Hodges’ attorney, Rogers, told the AJC that Hodges wasn’t changing his story or withholding information from the judge. In the hearing, he said, Hodges was answering that he didn’t know the dollar amount of the prior sale price when he conducted the second sale, not that he wasn’t aware of the first sale at all.
“When you’re in a hearing, and you have no paperwork in front of you, and you’re being asked questions by an attorney, and you’re going clearly on recollection, things can get confusing,” Rogers said.
Deposition testimony also brought up another potential conflict of interest. Months before the receivership began, Bacon consulted with Hodges for help setting up a corporation, and Hodges’ firm did the work.
Holloway contends in court filings that because of Hodges’ ties to Bacon, instead of pursuing Bacon for money he might have owed the company, Hodges conferred with Bacon as an expert on the business.
Holloway’s attorney said Hodges also helped his former client by paying $10,000 in company money to the vendor who claimed Bacon stiffed him.
As the dispute dragged on, Holloway’s attorney asked Lockette to recuse himself from the case, saying the judge’s relationship with Hodges clouded his judgment.
Lockette denied that but agreed to step aside. The judge declined to comment for this story.
Judge L.A. “Buster” McConnell replaced Lockette. Emails in the case file show that at one point, McConnell also raised a concern about Hodges serving as receiver when he had represented an ex-partner in the business.
“Mr. Hodges, please state under oath the circumstances surrounding your appointment,” McConnell told Hodges in a November 2017 email. “Also state what your personal and professional relationship was with Mr. Bacon. If you had represented him in the past on this case or any other case, you probably should have refused the appointment.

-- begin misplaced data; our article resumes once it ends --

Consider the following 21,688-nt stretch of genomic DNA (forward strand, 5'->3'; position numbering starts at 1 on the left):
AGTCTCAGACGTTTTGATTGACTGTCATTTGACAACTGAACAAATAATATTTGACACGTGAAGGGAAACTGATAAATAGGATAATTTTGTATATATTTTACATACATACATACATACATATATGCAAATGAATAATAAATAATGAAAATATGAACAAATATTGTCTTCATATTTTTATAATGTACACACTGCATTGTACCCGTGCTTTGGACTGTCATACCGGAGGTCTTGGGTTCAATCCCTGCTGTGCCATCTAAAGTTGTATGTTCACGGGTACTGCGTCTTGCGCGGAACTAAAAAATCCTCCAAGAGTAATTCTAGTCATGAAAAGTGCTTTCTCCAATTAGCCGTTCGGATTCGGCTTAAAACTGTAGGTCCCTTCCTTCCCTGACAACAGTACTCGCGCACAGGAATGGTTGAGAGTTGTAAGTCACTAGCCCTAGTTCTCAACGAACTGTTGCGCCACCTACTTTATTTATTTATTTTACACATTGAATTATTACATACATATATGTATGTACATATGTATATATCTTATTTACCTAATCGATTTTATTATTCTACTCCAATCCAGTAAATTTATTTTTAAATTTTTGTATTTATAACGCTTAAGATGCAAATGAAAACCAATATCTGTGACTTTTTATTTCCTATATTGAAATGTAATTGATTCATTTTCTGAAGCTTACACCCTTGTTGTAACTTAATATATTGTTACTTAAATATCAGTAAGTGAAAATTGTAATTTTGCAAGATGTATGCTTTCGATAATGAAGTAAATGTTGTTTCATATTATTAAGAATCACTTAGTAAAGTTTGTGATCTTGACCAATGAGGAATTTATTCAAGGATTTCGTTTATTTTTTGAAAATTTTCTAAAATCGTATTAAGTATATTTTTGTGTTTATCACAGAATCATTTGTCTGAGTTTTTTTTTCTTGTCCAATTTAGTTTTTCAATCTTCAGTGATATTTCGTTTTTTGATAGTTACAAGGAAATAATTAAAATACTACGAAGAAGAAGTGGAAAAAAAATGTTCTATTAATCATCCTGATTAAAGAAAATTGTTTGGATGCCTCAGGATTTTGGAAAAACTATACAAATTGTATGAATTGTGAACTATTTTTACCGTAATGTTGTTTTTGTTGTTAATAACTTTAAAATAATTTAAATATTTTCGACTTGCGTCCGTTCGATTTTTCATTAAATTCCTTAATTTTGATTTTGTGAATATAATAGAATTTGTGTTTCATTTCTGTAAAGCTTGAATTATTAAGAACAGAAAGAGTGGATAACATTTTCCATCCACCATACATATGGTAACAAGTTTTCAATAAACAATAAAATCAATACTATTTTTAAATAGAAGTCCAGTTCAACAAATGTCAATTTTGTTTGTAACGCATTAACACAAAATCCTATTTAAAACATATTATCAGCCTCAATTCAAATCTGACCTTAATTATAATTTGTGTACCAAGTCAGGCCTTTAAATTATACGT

“Otherwise,” McConnell added, “it could taint your entire involvement in the case.”
In a lengthy reply, Hodges said he took the job at a reduced rate, accepting it only because Lockette had asked him to, and that he had no conflict.
Hodges’ role as receiver ended after the three parties signed a consent order in hopes of salvaging the company.
But the bank filed suit, calling the debt. The apartments are now in control of a new receiver, requested by Wells Fargo.
No trial date has been set in Holloway’s lawsuit against Hodges. Bacon, Gray and the other investor are also defendants in that suit.
The situation shows why attorneys should avoid getting involved in matters where a former client might be considered an adversary, said Clark Cunningham, a professor of legal ethics at Georgia State University College of Law. As a receiver, the attorney could be faced with a duty to go after the assets of someone whose holdings he’s familiar with as his ex-attorney, said Cunningham, who also commented for this story in general terms, not speaking directly about the case.
“If an attorney in this type of situation asked for my advice before becoming the receiver, my advice would be don’t accept it,” the professor said.